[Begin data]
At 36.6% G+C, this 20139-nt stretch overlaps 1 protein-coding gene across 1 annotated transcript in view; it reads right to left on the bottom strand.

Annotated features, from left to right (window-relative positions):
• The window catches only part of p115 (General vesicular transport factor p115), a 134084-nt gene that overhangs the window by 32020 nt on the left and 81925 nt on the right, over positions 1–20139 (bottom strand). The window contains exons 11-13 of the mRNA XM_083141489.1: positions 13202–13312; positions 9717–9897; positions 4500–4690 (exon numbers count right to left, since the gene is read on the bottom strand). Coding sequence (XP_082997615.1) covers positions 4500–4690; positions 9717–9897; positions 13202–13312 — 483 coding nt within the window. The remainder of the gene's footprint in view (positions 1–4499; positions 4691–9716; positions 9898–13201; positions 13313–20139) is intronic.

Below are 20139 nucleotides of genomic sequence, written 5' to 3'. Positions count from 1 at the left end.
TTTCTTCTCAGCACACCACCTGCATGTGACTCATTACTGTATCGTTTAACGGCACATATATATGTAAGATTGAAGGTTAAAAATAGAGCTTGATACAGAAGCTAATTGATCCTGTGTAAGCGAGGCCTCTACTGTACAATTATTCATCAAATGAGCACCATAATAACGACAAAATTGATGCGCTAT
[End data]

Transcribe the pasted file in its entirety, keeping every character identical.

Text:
At 36.6% G+C, this 20139-nt stretch overlaps 1 protein-coding gene across 1 annotated transcript in view; it reads right to left on the bottom strand.

Annotated features, from left to right (window-relative positions):
• The window catches only part of p115 (General vesicular transport factor p115), a 134084-nt gene that overhangs the window by 32020 nt on the left and 81925 nt on the right, over positions 1–20139 (bottom strand). The window contains exons 11-13 of the mRNA XM_083141489.1: positions 13202–13312; positions 9717–9897; positions 4500–4690 (exon numbers count right to left, since the gene is read on the bottom strand). Coding sequence (XP_082997615.1) covers positions 4500–4690; positions 9717–9897; positions 13202–13312 — 483 coding nt within the window. The remainder of the gene's footprint in view (positions 1–4499; positions 4691–9716; positions 9898–13201; positions 13313–20139) is intronic.

Below are 20139 nucleotides of genomic sequence, written 5' to 3'. Positions count from 1 at the left end.
TTTCTTCTCAGCACACCACCTGCATGTGACTCATTACTGTATCGTTTAACGGCACATATATATGTAAGATTGAAGGTTAAAAATAGAGCTTGATACAGAAGCTAATTGATCCTGTGTAAGCGAGGCCTCTACTGTACAATTATTCATCAAATGAGCACCATAATAACGACAAAATTGATGCGCTAT